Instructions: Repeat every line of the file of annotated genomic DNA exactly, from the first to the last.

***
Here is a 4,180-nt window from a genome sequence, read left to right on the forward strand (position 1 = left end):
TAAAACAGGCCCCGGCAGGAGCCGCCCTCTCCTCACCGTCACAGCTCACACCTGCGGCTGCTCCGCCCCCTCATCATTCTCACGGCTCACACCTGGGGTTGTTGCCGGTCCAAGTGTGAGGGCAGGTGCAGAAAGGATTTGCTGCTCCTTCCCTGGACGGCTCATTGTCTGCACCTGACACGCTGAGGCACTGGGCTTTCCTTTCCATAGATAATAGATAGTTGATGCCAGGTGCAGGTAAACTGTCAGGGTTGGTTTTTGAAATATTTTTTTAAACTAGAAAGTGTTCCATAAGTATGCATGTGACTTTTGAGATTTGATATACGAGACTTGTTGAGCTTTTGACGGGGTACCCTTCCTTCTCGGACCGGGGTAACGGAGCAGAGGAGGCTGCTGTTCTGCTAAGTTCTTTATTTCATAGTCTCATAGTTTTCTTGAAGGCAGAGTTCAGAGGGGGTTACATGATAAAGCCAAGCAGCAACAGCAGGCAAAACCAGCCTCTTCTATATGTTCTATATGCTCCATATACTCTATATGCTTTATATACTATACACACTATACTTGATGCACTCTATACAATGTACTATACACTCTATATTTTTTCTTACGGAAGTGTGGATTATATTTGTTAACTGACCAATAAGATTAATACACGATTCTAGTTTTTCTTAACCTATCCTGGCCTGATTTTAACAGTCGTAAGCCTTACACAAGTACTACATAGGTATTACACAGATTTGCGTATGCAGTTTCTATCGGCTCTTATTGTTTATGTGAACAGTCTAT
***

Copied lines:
Here is a 4,180-nt window from a genome sequence, read left to right on the forward strand (position 1 = left end):
TAAAACAGGCCCCGGCAGGAGCCGCCCTCTCCTCACCGTCACAGCTCACACCTGCGGCTGCTCCGCCCCCTCATCATTCTCACGGCTCACACCTGGGGTTGTTGCCGGTCCAAGTGTGAGGGCAGGTGCAGAAAGGATTTGCTGCTCCTTCCCTGGACGGCTCATTGTCTGCACCTGACACGCTGAGGCACTGGGCTTTCCTTTCCATAGATAATAGATAGTTGATGCCAGGTGCAGGTAAACTGTCAGGGTTGGTTTTTGAAATATTTTTTTAAACTAGAAAGTGTTCCATAAGTATGCATGTGACTTTTGAGATTTGATATACGAGACTTGTTGAGCTTTTGACGGGGTACCCTTCCTTCTCGGACCGGGGTAACGGAGCAGAGGAGGCTGCTGTTCTGCTAAGTTCTTTATTTCATAGTCTCATAGTTTTCTTGAAGGCAGAGTTCAGAGGGGGTTACATGATAAAGCCAAGCAGCAACAGCAGGCAAAACCAGCCTCTTCTATATGTTCTATATGCTCCATATACTCTATATGCTTTATATACTATACACACTATACTTGATGCACTCTATACAATGTACTATACACTCTATATTTTTTCTTACGGAAGTGTGGATTATATTTGTTAACTGACCAATAAGATTAATACACGATTCTAGTTTTTCTTAACCTATCCTGGCCTGATTTTAACAGTCGTAAGCCTTACACAAGTACTACATAGGTATTACACAGATTTGCGTATGCAGTTTCTATCGGCTCTTATTGTTTATGTGAACAGTCTAT